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The night the lights went out in Georgia –...

The night the lights went out in Georgia – HotAir


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I was going to headline this post “MAGA Waterloo” in honor of Brian Kemp’s looming victory in the gubernatorial primary but I don’t think that fits.

It’s not really MAGA Waterloo unless Brad Raffensperger also wins his primary for secretary of state. Tim Miller frames the stakes in that race:

This is the most interesting race of the night. During and after the coup attempt, Brad Raffensperger was towards the top of Trump’s blood atonement kill list, because of his steadfastness in defending the Georgia election system. For his defense of our democracy, Raffensperger was rewarded with a primary from Jody Hice, a MAGA congressman. Hice is so committed to installing a Donald Trump autocracy against the will of the voters that he walked away from his congressional seat to run for the much less glamorous job of Georgia secretary of state.

Unlike governors, secretaries of state don’t do much that impacts people’s lives day to day. So this was more of a straight referendum on the Big Lie than anything else happening in Georgia.

Right, Kemp’s win can be spun a dozen different ways unrelated to Trump. He’s an incumbent, he made some popular moves (reopening early on COVID, signing the new election law), he lucked out by facing a Trump proxy in David Perdue who’s no one’s idea of a dynamic campaigner or fundraiser, and he has a scary Democrat in the form of Stacey Abrams on the other side of the ballot. All of that conspired to convince Georgia Republicans to stick with the status quo. The prospect of Gov. Abrams is too dire to waste a primary on settling Trump’s personal grudges.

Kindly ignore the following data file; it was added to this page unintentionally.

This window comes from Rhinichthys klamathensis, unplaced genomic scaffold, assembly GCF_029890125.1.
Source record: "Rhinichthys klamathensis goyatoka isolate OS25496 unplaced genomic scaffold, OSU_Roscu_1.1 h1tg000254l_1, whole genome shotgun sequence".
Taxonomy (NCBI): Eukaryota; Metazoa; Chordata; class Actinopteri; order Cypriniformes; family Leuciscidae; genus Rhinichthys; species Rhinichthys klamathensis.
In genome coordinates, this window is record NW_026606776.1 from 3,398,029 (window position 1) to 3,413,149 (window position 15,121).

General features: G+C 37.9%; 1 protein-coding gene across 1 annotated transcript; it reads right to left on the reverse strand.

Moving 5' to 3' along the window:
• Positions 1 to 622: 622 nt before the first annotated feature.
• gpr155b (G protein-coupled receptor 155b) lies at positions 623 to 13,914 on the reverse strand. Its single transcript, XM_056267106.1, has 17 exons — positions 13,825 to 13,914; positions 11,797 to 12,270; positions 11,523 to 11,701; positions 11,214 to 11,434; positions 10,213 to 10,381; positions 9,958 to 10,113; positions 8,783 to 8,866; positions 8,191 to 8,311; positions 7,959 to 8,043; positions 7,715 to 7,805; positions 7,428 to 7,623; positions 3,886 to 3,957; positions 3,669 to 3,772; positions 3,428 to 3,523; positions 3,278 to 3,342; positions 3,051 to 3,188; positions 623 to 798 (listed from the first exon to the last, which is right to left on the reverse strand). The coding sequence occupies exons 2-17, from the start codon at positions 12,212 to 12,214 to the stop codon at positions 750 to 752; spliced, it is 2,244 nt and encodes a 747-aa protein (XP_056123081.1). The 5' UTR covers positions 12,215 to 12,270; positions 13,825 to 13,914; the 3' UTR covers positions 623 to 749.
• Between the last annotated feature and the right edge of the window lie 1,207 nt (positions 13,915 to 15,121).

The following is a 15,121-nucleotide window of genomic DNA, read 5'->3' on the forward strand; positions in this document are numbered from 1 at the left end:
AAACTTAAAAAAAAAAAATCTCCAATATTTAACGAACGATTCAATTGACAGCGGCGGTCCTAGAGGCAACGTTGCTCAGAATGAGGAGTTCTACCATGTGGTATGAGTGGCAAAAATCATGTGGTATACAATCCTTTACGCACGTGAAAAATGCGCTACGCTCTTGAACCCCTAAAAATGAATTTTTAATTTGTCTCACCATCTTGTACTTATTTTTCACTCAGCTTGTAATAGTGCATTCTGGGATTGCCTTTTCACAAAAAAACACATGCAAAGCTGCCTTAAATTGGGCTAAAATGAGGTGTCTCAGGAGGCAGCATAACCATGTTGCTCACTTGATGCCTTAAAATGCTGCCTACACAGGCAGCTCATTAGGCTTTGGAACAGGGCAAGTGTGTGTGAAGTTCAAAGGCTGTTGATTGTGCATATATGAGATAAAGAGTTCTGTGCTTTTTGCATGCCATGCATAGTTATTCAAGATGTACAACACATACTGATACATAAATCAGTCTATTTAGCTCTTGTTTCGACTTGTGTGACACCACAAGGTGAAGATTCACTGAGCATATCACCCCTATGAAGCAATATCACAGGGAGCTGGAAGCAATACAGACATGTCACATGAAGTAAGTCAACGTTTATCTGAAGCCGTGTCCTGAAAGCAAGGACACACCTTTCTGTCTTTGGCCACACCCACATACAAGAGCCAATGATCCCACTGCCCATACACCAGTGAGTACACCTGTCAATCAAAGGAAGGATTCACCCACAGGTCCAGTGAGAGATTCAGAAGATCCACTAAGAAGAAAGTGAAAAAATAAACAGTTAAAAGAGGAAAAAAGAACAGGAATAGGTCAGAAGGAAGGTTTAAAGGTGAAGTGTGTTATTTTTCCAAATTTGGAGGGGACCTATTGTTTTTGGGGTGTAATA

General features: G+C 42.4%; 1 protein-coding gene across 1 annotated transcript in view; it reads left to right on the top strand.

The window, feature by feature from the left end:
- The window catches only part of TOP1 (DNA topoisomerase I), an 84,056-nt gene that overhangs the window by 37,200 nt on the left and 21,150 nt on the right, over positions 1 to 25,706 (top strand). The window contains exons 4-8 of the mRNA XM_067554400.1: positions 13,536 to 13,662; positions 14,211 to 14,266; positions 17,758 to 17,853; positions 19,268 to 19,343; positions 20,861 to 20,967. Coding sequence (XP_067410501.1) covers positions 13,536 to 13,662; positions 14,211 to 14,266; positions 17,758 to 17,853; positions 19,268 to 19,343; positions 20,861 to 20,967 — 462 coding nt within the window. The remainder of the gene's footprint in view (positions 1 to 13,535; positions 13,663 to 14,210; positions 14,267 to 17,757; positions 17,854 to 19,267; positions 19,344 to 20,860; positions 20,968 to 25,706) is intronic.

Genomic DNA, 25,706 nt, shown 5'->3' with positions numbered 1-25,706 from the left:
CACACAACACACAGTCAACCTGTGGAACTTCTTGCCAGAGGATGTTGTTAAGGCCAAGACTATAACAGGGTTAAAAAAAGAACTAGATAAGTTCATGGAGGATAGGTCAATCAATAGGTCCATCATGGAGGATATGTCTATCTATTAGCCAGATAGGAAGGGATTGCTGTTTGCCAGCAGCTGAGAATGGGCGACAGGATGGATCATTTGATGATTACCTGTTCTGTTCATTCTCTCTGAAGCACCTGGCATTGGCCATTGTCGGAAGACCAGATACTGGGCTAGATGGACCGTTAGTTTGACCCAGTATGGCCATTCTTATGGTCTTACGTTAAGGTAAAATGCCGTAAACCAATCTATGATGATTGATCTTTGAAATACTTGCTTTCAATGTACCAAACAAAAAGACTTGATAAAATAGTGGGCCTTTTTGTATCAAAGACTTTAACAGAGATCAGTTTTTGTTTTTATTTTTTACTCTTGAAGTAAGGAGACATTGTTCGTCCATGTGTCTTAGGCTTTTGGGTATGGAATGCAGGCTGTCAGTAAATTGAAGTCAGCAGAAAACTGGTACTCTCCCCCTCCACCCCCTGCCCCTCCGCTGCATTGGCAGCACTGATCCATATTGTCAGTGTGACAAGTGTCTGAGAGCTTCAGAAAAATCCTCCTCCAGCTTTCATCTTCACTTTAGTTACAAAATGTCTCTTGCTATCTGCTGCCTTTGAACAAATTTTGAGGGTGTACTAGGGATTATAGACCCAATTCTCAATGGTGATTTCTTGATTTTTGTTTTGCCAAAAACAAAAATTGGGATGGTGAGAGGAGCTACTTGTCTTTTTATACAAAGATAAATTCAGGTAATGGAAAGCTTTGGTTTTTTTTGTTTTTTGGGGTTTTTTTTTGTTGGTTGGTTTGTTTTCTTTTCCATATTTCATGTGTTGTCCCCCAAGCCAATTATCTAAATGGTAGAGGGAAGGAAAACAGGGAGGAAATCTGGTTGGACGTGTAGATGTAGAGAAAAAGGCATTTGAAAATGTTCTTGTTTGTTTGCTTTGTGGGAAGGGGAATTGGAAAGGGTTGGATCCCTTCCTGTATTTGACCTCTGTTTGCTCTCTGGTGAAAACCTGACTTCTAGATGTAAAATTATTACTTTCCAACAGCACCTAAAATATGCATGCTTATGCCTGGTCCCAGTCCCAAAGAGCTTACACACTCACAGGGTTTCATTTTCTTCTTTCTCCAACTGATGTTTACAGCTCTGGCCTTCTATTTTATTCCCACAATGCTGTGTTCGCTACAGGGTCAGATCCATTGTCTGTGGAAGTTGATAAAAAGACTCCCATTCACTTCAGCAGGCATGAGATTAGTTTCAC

But Raffensperger’s race is tricker. There are only two thing he’s known for in Georgia, refusing to “find” the votes Trump needed to win in 2020 and resolutely defending the new election law from Democratic attacks in 2021. He may have done enough on the latter to absolve him of his sins with the base on the former. And because Trump has focused his attacks on Kemp, Raffensperger has flown under the radar to some degree. His opponent, Hice, remains so little known that some Georgia voters believe he’s a she because his first name is “Jody,” Miller notes.

There may be a meaningful number of MAGAs who go to the polls today, consumed by the governor’s race, and check Raffensperger’s name on their ballot simply because he’s the incumbent and they haven’t given him any thought in a year. There’s no definitive polling out there, but the last survey I saw had him slightly ahead of Hice with a gigantic number of undecideds. Fifty percent is a key benchmark for Raffensperger tonight, though, since he and Hice will go to a runoff if he falls short. And because Kemp is likely to win his primary outright, that means Trump will be able to turn his full attention to Raffensperger when campaigning in Georgia ahead of that runoff. It may be now or never for the incumbent.

If he and Kemp both win outright this evening, it’ll be the biggest setback Trump has faced in a Republican primary since Iowa 2016.

The other intriguing storyline is in the Alabama Senate primary. Remember Mo Brooks? He spoke at the pre-insurrection rally on January 6 and earned Trump’s endorsement because of it. But Brooks underperformed earlier in the race; he was surpassed first by former Richard Shelby aide Katie Britt and then by Michael “Black Hawk Down” Durant. Faced with the prospect of his candidate finishing third in the primary and failing to make the runoff, Trump contrived a pretext to un-endorse Brooks, labeling him “woke” because he wanted to look forward in the next election rather than backward at 2020. Brooks was left for dead, his career in ruins.